BATON ROUGE, La. (AP) — Hundreds of millions of dollars Louisiana doles out in tax breaks each year are squarely in lawmakers' crosshairs as they consider rewriting the state's tax laws.
New Orleans Sen. J.P. Morrell, chairman of the Senate Revenue and Fiscal Affairs Committee, spent dozens of hours last year holding hearings that examined every tax break on the books. Now he's trying to get rid of some of them, saying Louisiana might have been able to afford them once, but not anymore.
"There are many programs the state has created over the last 30 years that have no return (on investment) and we simply can't afford anymore. Now, all of these programs essentially become these weird types of entitlement programs," said Morrell, a Democrat. "There are credits that exist on the books, exemptions that exist on the books that logically don't make sense."
Gov. John Bel Edwards also is taking aim, proposing some for removal and others for reduced generosity.
Lawmakers will consider the ideas in the regular legislative session that begins April 10.
Louisiana will spend an estimated $6.8 billion on tax breaks in the current budget year and collect about $7.2 billion in taxes, despite budget woes that have forced steep cuts in government spending areas, according to revenue department data.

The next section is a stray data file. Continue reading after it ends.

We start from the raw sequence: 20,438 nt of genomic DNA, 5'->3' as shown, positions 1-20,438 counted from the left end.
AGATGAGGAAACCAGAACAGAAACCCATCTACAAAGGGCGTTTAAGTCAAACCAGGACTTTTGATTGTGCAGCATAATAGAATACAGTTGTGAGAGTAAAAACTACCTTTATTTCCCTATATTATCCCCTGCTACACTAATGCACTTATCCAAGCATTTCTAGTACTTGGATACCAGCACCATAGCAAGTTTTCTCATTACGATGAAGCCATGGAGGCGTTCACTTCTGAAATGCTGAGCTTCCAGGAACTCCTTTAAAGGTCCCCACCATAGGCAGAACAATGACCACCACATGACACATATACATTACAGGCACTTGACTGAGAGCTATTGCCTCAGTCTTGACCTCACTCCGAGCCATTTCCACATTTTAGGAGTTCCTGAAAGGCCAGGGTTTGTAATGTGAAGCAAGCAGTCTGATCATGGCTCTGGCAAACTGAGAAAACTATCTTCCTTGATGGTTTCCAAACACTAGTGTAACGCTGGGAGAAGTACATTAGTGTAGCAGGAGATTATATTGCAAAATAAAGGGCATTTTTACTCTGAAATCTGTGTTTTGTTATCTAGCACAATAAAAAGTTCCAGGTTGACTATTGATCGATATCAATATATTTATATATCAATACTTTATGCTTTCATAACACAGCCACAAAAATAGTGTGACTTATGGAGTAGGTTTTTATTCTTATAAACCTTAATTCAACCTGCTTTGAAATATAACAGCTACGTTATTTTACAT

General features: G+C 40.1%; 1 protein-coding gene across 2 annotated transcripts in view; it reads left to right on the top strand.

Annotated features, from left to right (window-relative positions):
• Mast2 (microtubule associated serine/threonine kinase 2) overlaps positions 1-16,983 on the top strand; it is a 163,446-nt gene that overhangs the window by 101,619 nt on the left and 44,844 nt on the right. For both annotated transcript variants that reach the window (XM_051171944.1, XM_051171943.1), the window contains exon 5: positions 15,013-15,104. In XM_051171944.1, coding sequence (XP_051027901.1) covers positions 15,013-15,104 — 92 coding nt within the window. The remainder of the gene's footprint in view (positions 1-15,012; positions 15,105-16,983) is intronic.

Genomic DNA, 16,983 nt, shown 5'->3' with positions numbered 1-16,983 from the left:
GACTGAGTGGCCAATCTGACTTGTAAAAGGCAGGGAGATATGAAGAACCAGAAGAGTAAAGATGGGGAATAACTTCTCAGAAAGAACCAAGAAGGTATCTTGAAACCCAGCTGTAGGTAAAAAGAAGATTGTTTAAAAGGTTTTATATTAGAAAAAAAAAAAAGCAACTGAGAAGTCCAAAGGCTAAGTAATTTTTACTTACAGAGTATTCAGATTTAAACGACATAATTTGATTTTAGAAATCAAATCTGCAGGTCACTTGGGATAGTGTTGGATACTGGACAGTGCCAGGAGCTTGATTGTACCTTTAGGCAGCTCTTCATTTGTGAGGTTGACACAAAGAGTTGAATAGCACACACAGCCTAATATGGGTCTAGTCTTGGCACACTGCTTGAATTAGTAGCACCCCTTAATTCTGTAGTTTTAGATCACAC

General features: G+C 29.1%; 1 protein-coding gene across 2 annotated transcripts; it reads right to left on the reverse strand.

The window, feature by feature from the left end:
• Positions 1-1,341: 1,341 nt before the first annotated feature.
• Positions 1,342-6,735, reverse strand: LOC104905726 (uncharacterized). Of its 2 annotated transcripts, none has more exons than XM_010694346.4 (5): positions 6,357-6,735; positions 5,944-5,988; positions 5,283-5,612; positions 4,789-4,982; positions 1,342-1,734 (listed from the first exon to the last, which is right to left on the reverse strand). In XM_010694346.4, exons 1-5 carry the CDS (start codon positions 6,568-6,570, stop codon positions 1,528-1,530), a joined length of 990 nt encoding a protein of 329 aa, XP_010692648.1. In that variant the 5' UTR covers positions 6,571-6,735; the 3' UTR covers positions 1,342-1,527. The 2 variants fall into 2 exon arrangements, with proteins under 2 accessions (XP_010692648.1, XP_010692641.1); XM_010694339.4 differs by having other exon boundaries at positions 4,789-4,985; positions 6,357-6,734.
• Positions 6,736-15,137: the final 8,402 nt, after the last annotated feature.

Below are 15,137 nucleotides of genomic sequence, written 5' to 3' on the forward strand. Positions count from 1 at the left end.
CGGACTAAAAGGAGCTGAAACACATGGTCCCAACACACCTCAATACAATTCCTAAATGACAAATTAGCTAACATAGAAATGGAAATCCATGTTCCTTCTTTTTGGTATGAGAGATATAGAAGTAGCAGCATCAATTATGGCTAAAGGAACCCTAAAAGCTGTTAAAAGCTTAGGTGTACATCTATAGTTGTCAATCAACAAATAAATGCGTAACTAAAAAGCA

In 2015, lawmakers capped Louisiana's film tax credit program and made temporary, across-the-board reductions to a long list of tax break programs. In 2016, they put new limits on other tax credits on the list.
This year, the Democratic governor is proposing getting rid of a tax break that allows people and businesses to deduct the federal income taxes they pay from their state tax liability, in exchange for lowering overall income tax rates.
Edwards and lawmakers also are proposing to eliminate smaller tax breaks for such things as old airplane purchases, bone marrow donor expenses, vehicle conversions to alternative fuel, donations to public schools and playgrounds, musical and theatrical productions and more.
It's unclear how much the proposals could save Louisiana.
Sen. Jay Luneau, D-Alexandria, wants to get rid of the entire film and TV production tax credit program. Morrell wants to keep it.
Edwards wants to make permanent across-the-board cuts of 20 to 28 percent to some tax breaks before those cuts expire next year. Continuing the reductions would bring in more than $192 million a year, the governor estimates.
As an example of a worthless tax break, Morrell points to a sales tax exemption for purchases of antique aircraft built at least 25 years ago and not used in commerce. He said no one bothered to defend it when his tax-writing committee held hearings last year, but since he's filed a bill to eliminate it, he's heard opposition.
"I'm getting pushback on everything," Morrell said. "No one's like, 'Please cut my tax credit.' Some of the people that didn't show up to defend, now they have lobbyists."
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Posted on Tue, April 4, 2017
by MELINDA DESLATTE Associated Press